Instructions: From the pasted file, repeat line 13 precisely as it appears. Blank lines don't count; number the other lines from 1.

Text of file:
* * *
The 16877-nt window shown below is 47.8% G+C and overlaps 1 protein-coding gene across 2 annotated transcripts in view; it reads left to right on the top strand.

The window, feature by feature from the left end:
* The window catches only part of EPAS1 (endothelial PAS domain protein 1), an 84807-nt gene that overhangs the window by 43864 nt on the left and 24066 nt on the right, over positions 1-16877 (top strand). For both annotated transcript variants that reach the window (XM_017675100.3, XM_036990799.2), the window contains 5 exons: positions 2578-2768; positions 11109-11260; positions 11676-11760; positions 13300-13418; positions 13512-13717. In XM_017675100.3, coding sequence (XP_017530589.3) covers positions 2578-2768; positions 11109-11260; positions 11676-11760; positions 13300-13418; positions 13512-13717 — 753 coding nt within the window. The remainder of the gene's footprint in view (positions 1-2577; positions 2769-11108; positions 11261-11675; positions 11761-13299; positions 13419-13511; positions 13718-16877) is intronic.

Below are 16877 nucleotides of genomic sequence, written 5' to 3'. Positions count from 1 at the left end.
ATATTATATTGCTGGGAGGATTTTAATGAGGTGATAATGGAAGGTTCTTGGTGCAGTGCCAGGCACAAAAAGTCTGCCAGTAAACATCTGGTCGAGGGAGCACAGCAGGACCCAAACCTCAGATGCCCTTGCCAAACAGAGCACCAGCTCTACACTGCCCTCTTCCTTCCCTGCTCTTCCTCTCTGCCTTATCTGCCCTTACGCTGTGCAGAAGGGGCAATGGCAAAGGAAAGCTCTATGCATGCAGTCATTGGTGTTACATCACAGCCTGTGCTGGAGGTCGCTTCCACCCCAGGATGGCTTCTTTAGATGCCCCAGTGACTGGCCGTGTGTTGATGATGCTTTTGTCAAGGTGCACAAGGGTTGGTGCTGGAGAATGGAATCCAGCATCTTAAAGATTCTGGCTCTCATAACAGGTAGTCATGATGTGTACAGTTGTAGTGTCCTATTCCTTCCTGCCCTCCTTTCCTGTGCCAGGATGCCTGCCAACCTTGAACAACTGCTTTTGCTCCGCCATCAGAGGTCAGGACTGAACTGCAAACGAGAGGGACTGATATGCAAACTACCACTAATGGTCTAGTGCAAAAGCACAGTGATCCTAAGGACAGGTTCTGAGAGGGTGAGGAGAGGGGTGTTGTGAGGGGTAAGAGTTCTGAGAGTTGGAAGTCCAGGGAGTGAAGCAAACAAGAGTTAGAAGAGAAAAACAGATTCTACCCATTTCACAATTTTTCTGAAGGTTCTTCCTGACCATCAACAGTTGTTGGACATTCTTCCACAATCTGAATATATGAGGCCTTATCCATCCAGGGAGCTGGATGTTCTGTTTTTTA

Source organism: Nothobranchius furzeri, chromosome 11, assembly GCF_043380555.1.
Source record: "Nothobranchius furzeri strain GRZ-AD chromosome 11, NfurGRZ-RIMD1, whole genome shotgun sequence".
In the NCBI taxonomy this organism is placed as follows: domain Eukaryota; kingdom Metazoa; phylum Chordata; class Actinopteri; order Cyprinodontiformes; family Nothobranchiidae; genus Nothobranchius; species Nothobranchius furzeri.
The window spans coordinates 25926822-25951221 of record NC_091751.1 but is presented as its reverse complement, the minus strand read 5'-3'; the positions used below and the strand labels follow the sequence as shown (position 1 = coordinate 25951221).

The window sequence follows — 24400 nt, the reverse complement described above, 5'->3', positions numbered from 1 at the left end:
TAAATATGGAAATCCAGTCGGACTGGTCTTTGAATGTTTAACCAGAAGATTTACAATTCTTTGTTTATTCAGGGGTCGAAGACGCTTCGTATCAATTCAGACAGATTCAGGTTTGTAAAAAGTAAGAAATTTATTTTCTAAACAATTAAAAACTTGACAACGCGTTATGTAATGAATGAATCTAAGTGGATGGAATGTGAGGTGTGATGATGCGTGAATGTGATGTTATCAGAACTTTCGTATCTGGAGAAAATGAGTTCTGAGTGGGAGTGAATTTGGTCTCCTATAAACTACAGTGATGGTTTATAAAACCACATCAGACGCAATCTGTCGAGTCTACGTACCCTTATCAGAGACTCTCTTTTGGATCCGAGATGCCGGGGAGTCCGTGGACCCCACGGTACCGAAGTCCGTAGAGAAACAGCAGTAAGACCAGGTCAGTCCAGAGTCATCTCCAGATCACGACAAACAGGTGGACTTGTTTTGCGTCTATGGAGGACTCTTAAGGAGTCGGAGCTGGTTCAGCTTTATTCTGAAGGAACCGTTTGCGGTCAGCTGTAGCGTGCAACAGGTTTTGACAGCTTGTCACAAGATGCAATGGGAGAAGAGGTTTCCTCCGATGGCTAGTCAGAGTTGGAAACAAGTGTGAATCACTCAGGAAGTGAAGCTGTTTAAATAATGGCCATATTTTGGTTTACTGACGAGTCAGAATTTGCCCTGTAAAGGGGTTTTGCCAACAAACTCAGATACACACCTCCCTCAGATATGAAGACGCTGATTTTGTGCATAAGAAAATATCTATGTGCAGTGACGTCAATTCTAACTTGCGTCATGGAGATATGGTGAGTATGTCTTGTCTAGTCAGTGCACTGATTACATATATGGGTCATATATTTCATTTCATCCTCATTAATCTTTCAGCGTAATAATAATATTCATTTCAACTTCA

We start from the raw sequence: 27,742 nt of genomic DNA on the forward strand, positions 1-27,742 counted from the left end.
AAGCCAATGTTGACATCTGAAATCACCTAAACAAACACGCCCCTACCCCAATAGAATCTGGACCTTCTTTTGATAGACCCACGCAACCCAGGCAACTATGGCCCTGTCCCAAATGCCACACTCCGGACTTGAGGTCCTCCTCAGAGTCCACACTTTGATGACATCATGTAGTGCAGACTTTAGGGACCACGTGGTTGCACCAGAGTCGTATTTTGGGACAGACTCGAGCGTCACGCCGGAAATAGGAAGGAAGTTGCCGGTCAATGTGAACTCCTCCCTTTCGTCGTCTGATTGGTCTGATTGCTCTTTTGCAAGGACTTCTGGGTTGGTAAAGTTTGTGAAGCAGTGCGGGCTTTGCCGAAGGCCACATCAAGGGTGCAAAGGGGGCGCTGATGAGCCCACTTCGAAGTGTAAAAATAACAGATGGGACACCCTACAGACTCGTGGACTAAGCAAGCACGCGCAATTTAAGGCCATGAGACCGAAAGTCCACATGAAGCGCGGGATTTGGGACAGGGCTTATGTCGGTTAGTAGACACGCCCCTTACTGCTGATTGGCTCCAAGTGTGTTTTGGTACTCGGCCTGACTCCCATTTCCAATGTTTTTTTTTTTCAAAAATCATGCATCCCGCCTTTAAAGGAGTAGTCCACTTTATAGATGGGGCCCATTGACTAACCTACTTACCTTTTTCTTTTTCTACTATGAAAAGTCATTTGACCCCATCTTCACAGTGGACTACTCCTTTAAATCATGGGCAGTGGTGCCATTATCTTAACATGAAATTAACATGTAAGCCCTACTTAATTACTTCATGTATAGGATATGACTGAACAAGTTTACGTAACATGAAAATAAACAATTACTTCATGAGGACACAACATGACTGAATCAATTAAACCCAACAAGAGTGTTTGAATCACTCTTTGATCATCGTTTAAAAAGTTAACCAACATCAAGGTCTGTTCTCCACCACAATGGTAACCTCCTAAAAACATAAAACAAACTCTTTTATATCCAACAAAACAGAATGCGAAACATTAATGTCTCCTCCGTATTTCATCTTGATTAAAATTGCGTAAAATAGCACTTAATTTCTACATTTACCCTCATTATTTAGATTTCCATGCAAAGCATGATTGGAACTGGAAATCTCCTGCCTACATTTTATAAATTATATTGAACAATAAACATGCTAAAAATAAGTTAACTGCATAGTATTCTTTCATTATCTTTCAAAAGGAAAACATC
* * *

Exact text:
AAGCCAATGTTGACATCTGAAATCACCTAAACAAACACGCCCCTACCCCAATAGAATCTGGACCTTCTTTTGATAGACCCACGCAACCCAGGCAACTATGGCCCTGTCCCAAATGCCACACTCCGGACTTGAGGTCCTCCTCAGAGTCCACACTTTGATGACATCATGTAGTGCAGACTTTAGGGACCACGTGGTTGCACCAGAGTCGTATTTTGGGACAGACTCGAGCGTCACGCCGGAAATAGGAAGGAAGTTGCCGGTCAATGTGAACTCCTCCCTTTCGTCGTCTGATTGGTCTGATTGCTCTTTTGCAAGGACTTCTGGGTTGGTAAAGTTTGTGAAGCAGTGCGGGCTTTGCCGAAGGCCACATCAAGGGTGCAAAGGGGGCGCTGATGAGCCCACTTCGAAGTGTAAAAATAACAGATGGGACACCCTACAGACTCGTGGACTAAGCAAGCACGCGCAATTTAAGGCCATGAGACCGAAAGTCCACATGAAGCGCGGGATTTGGGACAGGGCTTATGTCGGTTAGTAGACACGCCCCTTACTGCTGATTGGCTCCAAGTGTGTTTTGGTACTCGGCCTGACTCCCATTTCCAATGTTTTTTTTTTTCAAAAATCATGCATCCCGCCTTTAAAGGAGTAGTCCACTTTATAGATGGGGCCCATTGACTAACCTACTTACCTTTTTCTTTTTCTACTATGAAAAGTCATTTGACCCCATCTTCACAGTGGACTACTCCTTTAAATCATGGGCAGTGGTGCCATTATCTTAACATGAAATTAACATGTAAGCCCTACTTAATTACTTCATGTATAGGATATGACTGAACAAGTTTACGTAACATGAAAATAAACAATTACTTCATGAGGACACAACATGACTGAATCAATTAAACCCAACAAGAGTGTTTGAATCACTCTTTGATCATCGTTTAAAAAGTTAACCAACATCAAGGTCTGTTCTCCACCACAATGGTAACCTCCTAAAAACATAAAACAAACTCTTTTATATCCAACAAAACAGAATGCGAAACATTAATGTCTCCTCCGTATTTCATCTTGATTAAAATTGCGTAAAATAGCACTTAATTTCTACATTTACCCTCATTATTTAGATTTCCATGCAAAGCATGATTGGAACTGGAAATCTCCTGCCTACATTTTATAAATTATATTGAACAATAAACATGCTAAAAATAAGTTAACTGCATAGTATTCTTTCATTATCTTTCAAAAGGAAAACATC